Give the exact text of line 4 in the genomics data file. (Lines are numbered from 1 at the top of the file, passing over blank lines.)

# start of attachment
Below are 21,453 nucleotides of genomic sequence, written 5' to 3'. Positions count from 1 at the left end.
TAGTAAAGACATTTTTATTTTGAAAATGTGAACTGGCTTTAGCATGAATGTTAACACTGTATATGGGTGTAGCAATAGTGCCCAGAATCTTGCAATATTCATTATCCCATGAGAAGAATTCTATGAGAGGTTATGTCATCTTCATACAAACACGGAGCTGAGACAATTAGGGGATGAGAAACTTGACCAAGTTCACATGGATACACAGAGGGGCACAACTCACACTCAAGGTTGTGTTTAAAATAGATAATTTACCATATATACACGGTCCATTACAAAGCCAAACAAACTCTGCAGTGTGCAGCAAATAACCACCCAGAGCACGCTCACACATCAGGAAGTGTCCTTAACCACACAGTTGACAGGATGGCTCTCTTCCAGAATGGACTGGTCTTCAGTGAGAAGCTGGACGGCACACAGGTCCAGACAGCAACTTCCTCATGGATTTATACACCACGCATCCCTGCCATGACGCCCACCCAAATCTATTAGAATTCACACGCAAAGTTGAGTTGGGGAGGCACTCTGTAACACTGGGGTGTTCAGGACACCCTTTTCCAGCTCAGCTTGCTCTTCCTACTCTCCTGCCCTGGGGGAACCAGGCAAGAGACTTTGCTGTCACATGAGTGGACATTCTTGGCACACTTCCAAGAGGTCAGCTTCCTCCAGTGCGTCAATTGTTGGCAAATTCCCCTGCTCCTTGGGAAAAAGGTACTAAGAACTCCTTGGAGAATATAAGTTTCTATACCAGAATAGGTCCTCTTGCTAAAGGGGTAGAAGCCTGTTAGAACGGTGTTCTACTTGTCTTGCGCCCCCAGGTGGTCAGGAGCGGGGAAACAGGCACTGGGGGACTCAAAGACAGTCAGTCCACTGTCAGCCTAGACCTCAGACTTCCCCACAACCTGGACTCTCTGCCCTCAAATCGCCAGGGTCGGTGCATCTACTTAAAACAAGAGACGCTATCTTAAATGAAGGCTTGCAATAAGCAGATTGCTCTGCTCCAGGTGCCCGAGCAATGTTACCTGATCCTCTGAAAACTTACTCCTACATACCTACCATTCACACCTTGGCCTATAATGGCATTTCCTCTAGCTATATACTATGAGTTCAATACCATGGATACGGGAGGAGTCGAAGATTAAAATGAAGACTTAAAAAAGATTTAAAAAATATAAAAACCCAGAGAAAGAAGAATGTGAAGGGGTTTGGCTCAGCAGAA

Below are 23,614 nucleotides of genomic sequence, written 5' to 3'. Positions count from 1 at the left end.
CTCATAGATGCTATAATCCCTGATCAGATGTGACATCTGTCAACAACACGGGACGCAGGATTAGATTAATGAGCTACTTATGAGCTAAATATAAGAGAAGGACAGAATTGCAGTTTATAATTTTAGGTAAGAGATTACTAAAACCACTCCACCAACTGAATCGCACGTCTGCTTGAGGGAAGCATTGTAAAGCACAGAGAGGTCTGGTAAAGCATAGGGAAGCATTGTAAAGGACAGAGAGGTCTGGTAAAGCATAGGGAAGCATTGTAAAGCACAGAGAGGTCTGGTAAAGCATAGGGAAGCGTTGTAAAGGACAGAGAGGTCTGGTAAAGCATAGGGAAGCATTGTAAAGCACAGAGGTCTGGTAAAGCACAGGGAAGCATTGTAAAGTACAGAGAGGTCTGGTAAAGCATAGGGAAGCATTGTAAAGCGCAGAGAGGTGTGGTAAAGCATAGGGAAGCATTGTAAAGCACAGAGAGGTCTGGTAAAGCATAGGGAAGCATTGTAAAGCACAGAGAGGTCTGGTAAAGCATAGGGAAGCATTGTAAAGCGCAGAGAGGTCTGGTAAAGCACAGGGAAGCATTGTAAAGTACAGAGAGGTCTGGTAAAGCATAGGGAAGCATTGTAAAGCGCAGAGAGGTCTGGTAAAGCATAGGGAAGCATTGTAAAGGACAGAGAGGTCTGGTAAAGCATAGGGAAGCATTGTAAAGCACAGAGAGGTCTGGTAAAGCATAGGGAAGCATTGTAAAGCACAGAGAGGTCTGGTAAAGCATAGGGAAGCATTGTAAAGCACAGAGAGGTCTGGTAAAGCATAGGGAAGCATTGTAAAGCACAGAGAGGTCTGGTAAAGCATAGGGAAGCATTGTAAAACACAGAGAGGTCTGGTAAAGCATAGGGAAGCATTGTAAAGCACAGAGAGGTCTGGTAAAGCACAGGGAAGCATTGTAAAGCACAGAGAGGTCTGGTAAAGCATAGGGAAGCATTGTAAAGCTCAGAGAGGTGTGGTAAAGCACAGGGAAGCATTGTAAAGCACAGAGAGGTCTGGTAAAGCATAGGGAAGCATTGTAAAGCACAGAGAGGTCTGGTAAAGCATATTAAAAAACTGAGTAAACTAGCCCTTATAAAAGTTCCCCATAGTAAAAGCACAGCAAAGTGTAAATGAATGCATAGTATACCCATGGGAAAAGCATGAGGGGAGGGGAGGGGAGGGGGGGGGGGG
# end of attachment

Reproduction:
CTCATAGATGCTATAATCCCTGATCAGATGTGACATCTGTCAACAACACGGGACGCAGGATTAGATTAATGAGCTACTTATGAGCTAAATATAAGAGAAGGACAGAATTGCAGTTTATAATTTTAGGTAAGAGATTACTAAAACCACTCCACCAACTGAATCGCACGTCTGCTTGAGGGAAGCATTGTAAAGCACAGAGAGGTCTGGTAAAGCATAGGGAAGCATTGTAAAGGACAGAGAGGTCTGGTAAAGCATAGGGAAGCATTGTAAAGCACAGAGAGGTCTGGTAAAGCATAGGGAAGCGTTGTAAAGGACAGAGAGGTCTGGTAAAGCATAGGGAAGCATTGTAAAGCACAGAGGTCTGGTAAAGCACAGGGAAGCATTGTAAAGTACAGAGAGGTCTGGTAAAGCATAGGGAAGCATTGTAAAGCGCAGAGAGGTGTGGTAAAGCATAGGGAAGCATTGTAAAGCACAGAGAGGTCTGGTAAAGCATAGGGAAGCATTGTAAAGCACAGAGAGGTCTGGTAAAGCATAGGGAAGCATTGTAAAGCGCAGAGAGGTCTGGTAAAGCACAGGGAAGCATTGTAAAGTACAGAGAGGTCTGGTAAAGCATAGGGAAGCATTGTAAAGCGCAGAGAGGTCTGGTAAAGCATAGGGAAGCATTGTAAAGGACAGAGAGGTCTGGTAAAGCATAGGGAAGCATTGTAAAGCACAGAGAGGTCTGGTAAAGCATAGGGAAGCATTGTAAAGCACAGAGAGGTCTGGTAAAGCATAGGGAAGCATTGTAAAGCACAGAGAGGTCTGGTAAAGCATAGGGAAGCATTGTAAAGCACAGAGAGGTCTGGTAAAGCATAGGGAAGCATTGTAAAACACAGAGAGGTCTGGTAAAGCATAGGGAAGCATTGTAAAGCACAGAGAGGTCTGGTAAAGCACAGGGAAGCATTGTAAAGCACAGAGAGGTCTGGTAAAGCATAGGGAAGCATTGTAAAGCTCAGAGAGGTGTGGTAAAGCACAGGGAAGCATTGTAAAGCACAGAGAGGTCTGGTAAAGCATAGGGAAGCATTGTAAAGCACAGAGAGGTCTGGTAAAGCATATTAAAAAACTGAGTAAACTAGCCCTTATAAAAGTTCCCCATAGTAAAAGCACAGCAAAGTGTAAATGAATGCATAGTATACCCATGGGAAAAGCATGAGGGGAGGGGAGGGGAGGGGGGGGGGGG